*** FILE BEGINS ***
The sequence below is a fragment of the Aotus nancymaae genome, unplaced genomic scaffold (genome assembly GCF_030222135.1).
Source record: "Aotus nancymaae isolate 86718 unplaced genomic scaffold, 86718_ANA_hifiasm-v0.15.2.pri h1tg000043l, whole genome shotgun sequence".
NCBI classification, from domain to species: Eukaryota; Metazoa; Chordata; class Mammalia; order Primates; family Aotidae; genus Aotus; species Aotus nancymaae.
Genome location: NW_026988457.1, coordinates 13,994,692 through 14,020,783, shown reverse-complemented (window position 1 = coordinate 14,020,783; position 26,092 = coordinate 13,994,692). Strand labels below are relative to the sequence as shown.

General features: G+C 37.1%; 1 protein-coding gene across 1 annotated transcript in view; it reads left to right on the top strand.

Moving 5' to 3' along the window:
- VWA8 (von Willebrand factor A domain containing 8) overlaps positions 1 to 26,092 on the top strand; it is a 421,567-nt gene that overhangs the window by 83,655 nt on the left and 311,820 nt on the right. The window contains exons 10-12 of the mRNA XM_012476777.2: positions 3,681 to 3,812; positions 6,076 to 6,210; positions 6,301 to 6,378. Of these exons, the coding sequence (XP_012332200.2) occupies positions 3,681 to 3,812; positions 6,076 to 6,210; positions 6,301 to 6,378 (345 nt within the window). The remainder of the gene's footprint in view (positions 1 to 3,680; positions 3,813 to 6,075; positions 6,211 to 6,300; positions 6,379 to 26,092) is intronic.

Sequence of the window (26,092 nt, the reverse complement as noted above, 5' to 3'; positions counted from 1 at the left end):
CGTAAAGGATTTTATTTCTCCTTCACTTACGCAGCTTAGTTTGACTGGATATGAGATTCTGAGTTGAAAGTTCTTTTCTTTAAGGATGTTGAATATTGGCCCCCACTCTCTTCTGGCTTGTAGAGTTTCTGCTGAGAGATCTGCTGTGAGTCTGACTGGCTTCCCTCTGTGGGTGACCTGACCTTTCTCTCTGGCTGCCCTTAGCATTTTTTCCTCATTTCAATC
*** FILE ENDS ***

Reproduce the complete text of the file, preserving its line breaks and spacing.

The sequence below is a fragment of the Aotus nancymaae genome, unplaced genomic scaffold (genome assembly GCF_030222135.1).
Source record: "Aotus nancymaae isolate 86718 unplaced genomic scaffold, 86718_ANA_hifiasm-v0.15.2.pri h1tg000043l, whole genome shotgun sequence".
NCBI classification, from domain to species: Eukaryota; Metazoa; Chordata; class Mammalia; order Primates; family Aotidae; genus Aotus; species Aotus nancymaae.
Genome location: NW_026988457.1, coordinates 13,994,692 through 14,020,783, shown reverse-complemented (window position 1 = coordinate 14,020,783; position 26,092 = coordinate 13,994,692). Strand labels below are relative to the sequence as shown.

General features: G+C 37.1%; 1 protein-coding gene across 1 annotated transcript in view; it reads left to right on the top strand.

Moving 5' to 3' along the window:
- VWA8 (von Willebrand factor A domain containing 8) overlaps positions 1 to 26,092 on the top strand; it is a 421,567-nt gene that overhangs the window by 83,655 nt on the left and 311,820 nt on the right. The window contains exons 10-12 of the mRNA XM_012476777.2: positions 3,681 to 3,812; positions 6,076 to 6,210; positions 6,301 to 6,378. Of these exons, the coding sequence (XP_012332200.2) occupies positions 3,681 to 3,812; positions 6,076 to 6,210; positions 6,301 to 6,378 (345 nt within the window). The remainder of the gene's footprint in view (positions 1 to 3,680; positions 3,813 to 6,075; positions 6,211 to 6,300; positions 6,379 to 26,092) is intronic.

Sequence of the window (26,092 nt, the reverse complement as noted above, 5' to 3'; positions counted from 1 at the left end):
CGTAAAGGATTTTATTTCTCCTTCACTTACGCAGCTTAGTTTGACTGGATATGAGATTCTGAGTTGAAAGTTCTTTTCTTTAAGGATGTTGAATATTGGCCCCCACTCTCTTCTGGCTTGTAGAGTTTCTGCTGAGAGATCTGCTGTGAGTCTGACTGGCTTCCCTCTGTGGGTGACCTGACCTTTCTCTCTGGCTGCCCTTAGCATTTTTTCCTCATTTCAATC